pdftk $FNAME-gs-gray.pdf update_info $FNAME.data.txt output $FNAME-gray.pdf
# (http://wiki.creativecommons.org/XMP_Implementations : Exempi ... allows reading/writing XMP metadata for various file formats, including PDF ... )
# clean up
rm $FNAME-gs-gray.pdf
rm $FNAME.data.txt
if [ "$OVERWRITE" == "y" ] ; then
echo "Overwriting $COLORFILENAME..."
mv $FNAME-gray.pdf $COLORFILENAME
fi
# BUT NOTE:
# Mixing TEX & PostScript : The GEX Model - http://www.tug.org/TUGboat/Articles/tb21-3/tb68kost.pdf
# VTEX is a (commercial) extended version of TEX, sold by MicroPress, Inc. Free versions of VTEX have recently been made available, that work under OS/2 and Linux. This paper describes GEX, a fast fully-integrated PostScript interpreter which functions as part of the VTEX code-generator. Unless specified otherwise, this article describes the functionality in the free- ware version of the VTEX compiler, as available on CTAN sites in systems/vtex.
# GEX is a graphics counterpart to TEX. .. Since GEX may exercise subtle influence on TEX (load fonts, or change TEX registers), GEX is op- tional in VTEX implementations: the default oper- ation of the program is with GEX off; it is enabled by a command-line switch.
# \includegraphics[width=1.3in, colorspace=grayscale 256]{macaw.jpg}
# http://mail.tug.org/texlive/Contents/live/texmf-dist/doc/generic/FAQ-en/html/FAQ-TeXsystems.html
# A free version of the commercial VTeX extended TeX system is available for use under Linux, which among other things specialises in direct production of PDF from (La)TeX input. Sadly, it���s no longer supported, and the ready-built images are made for use with a rather ancient Linux kernel.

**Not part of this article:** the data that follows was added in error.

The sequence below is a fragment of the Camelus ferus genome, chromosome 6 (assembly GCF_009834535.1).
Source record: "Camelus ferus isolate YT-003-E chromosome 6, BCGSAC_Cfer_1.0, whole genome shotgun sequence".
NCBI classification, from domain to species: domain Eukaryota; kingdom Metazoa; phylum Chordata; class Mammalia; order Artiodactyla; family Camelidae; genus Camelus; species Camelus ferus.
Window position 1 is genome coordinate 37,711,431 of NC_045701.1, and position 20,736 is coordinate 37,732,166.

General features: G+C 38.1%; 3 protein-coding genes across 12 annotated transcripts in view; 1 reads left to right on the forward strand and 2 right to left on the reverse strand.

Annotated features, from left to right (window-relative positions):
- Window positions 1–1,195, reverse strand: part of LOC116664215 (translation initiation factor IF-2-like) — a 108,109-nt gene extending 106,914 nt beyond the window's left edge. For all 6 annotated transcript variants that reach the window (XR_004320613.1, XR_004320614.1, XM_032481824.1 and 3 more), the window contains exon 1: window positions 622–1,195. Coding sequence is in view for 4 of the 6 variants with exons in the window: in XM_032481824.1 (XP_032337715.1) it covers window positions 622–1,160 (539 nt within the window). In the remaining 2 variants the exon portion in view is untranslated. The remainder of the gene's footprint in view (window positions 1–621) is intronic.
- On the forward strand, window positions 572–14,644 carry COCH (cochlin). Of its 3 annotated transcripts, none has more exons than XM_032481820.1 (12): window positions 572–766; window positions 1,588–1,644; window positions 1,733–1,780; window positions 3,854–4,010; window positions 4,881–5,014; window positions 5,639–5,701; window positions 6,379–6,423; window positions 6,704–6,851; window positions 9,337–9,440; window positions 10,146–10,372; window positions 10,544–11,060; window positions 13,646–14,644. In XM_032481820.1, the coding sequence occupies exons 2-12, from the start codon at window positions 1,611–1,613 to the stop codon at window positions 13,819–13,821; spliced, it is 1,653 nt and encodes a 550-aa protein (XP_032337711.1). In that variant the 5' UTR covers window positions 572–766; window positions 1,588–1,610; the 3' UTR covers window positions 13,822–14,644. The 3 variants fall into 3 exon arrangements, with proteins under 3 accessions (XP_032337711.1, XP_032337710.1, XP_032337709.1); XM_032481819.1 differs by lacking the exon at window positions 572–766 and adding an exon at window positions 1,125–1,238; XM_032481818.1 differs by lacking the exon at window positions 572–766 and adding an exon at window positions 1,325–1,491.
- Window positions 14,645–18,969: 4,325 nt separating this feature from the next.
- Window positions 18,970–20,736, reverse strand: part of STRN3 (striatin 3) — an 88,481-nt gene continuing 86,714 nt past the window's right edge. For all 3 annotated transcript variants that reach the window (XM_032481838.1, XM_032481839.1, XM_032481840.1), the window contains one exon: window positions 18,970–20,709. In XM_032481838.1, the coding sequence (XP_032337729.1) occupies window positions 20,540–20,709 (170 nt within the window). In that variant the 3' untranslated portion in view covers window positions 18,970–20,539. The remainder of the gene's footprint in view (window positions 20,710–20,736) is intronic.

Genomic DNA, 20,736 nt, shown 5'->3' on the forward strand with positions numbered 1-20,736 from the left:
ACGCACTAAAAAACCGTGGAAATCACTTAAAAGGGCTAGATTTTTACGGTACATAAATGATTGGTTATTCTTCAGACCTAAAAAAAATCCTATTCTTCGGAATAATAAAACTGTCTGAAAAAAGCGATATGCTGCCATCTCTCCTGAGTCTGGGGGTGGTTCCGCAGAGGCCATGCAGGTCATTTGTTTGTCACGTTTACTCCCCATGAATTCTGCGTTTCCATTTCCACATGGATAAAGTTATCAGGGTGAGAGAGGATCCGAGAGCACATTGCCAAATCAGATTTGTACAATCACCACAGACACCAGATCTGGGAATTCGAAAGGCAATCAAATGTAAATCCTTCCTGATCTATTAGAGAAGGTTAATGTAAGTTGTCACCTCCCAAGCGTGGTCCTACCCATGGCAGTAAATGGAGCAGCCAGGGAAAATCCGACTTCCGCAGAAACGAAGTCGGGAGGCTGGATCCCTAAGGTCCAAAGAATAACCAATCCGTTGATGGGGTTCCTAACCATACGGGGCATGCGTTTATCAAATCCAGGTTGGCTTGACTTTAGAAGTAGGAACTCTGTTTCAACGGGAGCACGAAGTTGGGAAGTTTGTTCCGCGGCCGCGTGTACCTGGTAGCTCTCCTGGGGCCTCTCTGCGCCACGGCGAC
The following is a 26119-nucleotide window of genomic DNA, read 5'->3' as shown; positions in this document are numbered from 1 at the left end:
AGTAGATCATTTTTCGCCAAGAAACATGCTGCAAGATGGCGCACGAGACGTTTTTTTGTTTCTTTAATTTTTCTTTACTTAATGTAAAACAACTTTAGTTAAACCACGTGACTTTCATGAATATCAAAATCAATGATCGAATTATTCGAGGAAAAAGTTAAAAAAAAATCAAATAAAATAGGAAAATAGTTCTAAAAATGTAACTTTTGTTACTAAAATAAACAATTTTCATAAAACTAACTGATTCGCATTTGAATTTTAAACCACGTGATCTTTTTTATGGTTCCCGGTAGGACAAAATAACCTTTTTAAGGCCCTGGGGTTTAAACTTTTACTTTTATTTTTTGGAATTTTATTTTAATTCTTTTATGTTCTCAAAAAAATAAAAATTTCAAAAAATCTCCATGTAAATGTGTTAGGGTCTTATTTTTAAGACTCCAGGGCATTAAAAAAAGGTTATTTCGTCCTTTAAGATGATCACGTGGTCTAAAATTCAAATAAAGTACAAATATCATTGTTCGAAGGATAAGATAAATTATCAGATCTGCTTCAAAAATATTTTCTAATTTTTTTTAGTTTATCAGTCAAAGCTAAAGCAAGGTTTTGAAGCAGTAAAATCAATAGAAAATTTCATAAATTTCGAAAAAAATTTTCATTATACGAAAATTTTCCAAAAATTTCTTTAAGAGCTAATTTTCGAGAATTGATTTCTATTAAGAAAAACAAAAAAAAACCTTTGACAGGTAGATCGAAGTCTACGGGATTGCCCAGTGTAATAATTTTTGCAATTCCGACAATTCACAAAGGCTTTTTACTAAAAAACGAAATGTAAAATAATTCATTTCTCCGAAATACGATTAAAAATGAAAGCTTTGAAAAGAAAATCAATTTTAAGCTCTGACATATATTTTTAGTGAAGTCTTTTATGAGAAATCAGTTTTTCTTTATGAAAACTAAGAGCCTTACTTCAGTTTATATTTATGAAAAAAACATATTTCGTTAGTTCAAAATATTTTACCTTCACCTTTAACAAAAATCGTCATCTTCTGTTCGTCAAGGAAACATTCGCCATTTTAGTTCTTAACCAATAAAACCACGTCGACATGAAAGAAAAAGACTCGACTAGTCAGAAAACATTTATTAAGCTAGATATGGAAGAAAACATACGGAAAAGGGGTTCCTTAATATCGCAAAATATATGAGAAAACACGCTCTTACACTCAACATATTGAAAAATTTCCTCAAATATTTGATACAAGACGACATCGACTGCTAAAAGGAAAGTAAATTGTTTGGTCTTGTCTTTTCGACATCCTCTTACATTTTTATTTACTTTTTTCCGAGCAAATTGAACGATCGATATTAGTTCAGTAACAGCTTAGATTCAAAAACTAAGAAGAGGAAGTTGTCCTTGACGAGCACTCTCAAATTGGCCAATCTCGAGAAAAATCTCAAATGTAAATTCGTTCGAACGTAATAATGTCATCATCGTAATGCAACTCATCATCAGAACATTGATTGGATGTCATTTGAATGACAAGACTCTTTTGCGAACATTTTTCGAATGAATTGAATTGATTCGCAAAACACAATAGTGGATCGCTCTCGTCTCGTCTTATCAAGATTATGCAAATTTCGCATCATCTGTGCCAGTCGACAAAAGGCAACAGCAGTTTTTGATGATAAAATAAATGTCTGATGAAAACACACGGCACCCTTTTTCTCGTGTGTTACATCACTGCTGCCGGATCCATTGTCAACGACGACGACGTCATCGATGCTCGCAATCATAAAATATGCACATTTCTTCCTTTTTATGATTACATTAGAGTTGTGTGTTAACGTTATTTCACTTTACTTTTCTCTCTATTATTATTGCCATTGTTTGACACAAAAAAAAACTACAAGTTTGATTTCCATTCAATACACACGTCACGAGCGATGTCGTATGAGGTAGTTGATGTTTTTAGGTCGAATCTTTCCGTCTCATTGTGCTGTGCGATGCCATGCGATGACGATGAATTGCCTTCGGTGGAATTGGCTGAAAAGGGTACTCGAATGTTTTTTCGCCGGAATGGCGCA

# NOTE: another way to capture metadata; if converting via ghostscript:
# http://compgroups.net/comp.text.pdf/How-to-specify-metadata-using-Ghostscript
# first:
# grep -a 'Keywo' orig.pdf
# /Author(xxx)/Title(ttt)/Subject()/Creator(LaTeX)/Producer(pdfTeX-1.40.12)/Keywords(kkkk)
# then - copy this data in a file prologue.ini:
#/pdfmark where {pop} {userdict /pdfmark /cleartomark load put} ifelse
#[/Author(xxx)
#/Title(ttt)
#/Subject()
#/Creator(LaTeX with hyperref package + gs w/ prologue)
#/Producer(pdfTeX-1.40.12)
#/Keywords(kkkk)
#/DOCINFO pdfmark
#
# finally, call gs on the orig file,
# asking to process pdfmarks in prologue.ini:
# gs -sDEVICE=pdfwrite -dCompatibilityLevel=1.4 \
# -dPDFSETTINGS=/screen -dNOPAUSE -dQUIET -dBATCH -dDOPDFMARKS \
# -sOutputFile=out.pdf in.pdf prologue.ini
# then the metadata will be in output too (which is stripped otherwise;
# note bookmarks are preserved, however). 

give the file excecution permissions

chmod +x greypdf.sh

And execute it like this:

./greypdf.sh input.pdf

It will create a file input-gray.pdf in the same location than the initial file

  • This appears to not be real grayscale. If I run inkcov on it, it is using C, M, and Y to make gray. – Ian Goodfellow Apr 25 '15 at 6:18

You can use something which I created. It gives you the option to choose the specific page numbers that you want to convert to grayscale. Handy if you don't want to grayscale the entire pdf. https://github.com/shoaibkhan94/PdfGrayscaler.

  • Please don't use the same answer for two different questions. Instead answer one question and flag the second one add duplicate. – mkl Jun 5 '17 at 14:27